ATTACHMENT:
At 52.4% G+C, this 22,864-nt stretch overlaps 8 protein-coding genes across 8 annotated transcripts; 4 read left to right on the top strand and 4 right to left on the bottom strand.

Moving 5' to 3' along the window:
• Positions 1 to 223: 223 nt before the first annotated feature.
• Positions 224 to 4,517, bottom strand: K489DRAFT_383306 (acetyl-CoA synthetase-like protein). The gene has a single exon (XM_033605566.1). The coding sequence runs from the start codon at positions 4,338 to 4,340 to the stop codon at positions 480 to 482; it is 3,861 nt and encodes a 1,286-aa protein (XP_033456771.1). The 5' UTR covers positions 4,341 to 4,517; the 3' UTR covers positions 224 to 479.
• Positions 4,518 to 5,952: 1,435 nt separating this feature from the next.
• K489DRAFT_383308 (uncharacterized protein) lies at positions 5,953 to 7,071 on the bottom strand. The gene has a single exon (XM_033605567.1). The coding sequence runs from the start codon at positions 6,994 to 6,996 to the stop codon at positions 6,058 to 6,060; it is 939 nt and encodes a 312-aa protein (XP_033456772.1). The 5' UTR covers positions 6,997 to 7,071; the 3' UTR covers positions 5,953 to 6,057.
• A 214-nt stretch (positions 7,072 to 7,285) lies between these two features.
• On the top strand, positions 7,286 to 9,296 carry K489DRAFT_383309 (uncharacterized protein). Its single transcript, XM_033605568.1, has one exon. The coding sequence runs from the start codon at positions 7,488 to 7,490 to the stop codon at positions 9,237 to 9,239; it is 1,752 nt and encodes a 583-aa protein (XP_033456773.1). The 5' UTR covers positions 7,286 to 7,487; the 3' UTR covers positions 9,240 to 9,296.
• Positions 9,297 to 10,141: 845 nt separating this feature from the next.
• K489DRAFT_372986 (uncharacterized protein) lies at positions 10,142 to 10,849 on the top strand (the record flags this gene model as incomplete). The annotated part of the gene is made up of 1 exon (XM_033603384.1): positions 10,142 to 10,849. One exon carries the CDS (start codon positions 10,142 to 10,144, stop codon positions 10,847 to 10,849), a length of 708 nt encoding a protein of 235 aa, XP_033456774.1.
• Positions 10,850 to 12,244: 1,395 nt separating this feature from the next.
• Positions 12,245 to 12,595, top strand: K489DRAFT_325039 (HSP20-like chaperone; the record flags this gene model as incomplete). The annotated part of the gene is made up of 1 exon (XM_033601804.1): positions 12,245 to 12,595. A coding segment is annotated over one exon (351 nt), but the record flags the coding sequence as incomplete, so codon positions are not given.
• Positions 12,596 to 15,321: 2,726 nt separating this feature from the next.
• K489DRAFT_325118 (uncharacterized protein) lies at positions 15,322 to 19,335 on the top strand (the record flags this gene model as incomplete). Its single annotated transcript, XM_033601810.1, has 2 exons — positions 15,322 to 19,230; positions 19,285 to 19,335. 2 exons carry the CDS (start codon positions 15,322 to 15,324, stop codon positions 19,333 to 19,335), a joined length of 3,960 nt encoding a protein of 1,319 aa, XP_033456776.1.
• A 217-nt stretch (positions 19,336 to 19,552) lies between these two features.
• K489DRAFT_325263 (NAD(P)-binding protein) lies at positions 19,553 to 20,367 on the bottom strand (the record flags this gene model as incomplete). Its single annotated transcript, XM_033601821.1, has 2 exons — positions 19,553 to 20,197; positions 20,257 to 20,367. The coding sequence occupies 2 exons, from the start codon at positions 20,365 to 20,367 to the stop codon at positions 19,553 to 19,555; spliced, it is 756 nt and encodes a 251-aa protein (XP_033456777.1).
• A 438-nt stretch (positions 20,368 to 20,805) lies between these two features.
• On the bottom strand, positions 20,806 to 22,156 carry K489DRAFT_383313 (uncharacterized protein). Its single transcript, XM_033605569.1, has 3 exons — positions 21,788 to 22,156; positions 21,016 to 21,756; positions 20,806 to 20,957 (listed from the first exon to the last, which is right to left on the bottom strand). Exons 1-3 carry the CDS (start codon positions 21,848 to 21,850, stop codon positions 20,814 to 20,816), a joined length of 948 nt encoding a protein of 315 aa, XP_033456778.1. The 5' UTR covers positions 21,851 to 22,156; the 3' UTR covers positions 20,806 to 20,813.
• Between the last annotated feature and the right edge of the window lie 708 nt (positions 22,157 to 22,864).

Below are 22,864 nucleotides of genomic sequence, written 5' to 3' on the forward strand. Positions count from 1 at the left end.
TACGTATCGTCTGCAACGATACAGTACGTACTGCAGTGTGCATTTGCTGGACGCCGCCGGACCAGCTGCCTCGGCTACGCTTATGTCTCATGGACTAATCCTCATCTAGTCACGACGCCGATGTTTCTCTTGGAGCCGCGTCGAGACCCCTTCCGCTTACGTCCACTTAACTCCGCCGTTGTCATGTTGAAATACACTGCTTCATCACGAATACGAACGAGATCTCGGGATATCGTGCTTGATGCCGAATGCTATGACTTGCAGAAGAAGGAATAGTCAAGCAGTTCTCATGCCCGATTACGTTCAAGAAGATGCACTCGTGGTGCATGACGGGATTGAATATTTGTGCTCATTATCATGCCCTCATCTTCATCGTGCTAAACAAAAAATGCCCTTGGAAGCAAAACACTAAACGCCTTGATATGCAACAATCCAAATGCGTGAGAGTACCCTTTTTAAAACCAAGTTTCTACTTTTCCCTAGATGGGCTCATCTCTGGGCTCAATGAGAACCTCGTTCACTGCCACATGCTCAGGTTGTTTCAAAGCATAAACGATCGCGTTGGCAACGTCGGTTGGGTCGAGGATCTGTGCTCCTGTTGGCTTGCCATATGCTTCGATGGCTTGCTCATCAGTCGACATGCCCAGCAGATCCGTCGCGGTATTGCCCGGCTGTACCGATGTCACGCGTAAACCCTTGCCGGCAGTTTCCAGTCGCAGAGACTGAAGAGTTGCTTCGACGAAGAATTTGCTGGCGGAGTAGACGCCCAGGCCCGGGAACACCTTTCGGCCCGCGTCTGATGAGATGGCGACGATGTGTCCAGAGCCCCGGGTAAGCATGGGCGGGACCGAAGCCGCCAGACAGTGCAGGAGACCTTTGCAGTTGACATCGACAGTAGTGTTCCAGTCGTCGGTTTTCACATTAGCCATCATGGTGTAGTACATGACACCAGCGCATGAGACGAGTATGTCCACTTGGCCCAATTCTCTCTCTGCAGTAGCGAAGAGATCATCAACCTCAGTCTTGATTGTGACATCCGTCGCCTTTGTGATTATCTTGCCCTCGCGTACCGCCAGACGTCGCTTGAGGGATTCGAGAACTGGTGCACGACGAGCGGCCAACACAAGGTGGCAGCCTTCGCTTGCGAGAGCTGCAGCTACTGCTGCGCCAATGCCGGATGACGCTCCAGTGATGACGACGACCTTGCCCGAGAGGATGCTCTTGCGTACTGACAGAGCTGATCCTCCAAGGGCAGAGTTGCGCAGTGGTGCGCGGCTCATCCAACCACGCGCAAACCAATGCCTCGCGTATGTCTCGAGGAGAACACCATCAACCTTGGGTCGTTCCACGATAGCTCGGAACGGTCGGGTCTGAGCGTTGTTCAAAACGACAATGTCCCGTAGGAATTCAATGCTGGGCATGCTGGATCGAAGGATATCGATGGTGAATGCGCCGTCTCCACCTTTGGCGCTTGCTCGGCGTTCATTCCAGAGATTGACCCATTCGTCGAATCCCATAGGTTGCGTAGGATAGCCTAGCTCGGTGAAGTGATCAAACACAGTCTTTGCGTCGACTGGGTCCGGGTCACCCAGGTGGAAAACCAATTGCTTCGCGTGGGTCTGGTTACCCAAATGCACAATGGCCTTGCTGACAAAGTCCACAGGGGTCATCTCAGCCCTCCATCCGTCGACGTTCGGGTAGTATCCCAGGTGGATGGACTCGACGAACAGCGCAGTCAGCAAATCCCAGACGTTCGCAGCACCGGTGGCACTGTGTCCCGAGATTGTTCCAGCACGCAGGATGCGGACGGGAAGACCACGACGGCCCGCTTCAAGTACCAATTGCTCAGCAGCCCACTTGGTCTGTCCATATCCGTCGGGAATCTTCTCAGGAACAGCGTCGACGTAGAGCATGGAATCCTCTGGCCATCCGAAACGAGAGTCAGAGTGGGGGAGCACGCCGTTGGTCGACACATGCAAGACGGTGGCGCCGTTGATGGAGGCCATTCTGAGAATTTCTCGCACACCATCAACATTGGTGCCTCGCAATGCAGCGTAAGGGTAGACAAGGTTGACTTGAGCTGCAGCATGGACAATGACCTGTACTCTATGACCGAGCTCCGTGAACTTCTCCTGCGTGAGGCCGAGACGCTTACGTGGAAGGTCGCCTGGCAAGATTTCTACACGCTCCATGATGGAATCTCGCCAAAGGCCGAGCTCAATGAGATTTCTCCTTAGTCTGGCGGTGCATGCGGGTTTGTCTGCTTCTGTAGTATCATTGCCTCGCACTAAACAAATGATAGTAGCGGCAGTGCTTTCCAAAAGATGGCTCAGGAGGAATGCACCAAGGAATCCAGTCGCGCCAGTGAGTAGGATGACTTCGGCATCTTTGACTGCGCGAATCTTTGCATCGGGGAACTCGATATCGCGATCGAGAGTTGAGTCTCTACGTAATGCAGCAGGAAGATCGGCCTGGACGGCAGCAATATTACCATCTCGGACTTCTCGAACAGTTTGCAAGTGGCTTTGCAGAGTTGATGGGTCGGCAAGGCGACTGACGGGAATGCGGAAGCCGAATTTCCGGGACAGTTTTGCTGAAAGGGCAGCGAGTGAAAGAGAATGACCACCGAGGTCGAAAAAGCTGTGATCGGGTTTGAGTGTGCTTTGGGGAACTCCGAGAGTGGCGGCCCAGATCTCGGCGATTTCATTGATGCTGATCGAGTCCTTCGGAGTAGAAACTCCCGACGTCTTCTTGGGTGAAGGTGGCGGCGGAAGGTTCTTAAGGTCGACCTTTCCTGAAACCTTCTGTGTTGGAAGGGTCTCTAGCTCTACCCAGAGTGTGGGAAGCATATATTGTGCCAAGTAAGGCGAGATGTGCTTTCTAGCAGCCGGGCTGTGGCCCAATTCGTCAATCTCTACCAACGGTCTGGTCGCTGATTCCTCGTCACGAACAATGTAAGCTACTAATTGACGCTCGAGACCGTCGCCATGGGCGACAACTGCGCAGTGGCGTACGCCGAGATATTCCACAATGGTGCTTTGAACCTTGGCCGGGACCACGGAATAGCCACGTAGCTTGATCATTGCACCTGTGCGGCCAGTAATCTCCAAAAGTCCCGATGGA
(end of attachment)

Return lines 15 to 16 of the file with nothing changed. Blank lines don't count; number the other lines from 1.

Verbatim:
• A 217-nt stretch (positions 19,336 to 19,552) lies between these two features.
• K489DRAFT_325263 (NAD(P)-binding protein) lies at positions 19,553 to 20,367 on the bottom strand (the record flags this gene model as incomplete). Its single annotated transcript, XM_033601821.1, has 2 exons — positions 19,553 to 20,197; positions 20,257 to 20,367. The coding sequence occupies 2 exons, from the start codon at positions 20,365 to 20,367 to the stop codon at positions 19,553 to 19,555; spliced, it is 756 nt and encodes a 251-aa protein (XP_033456777.1).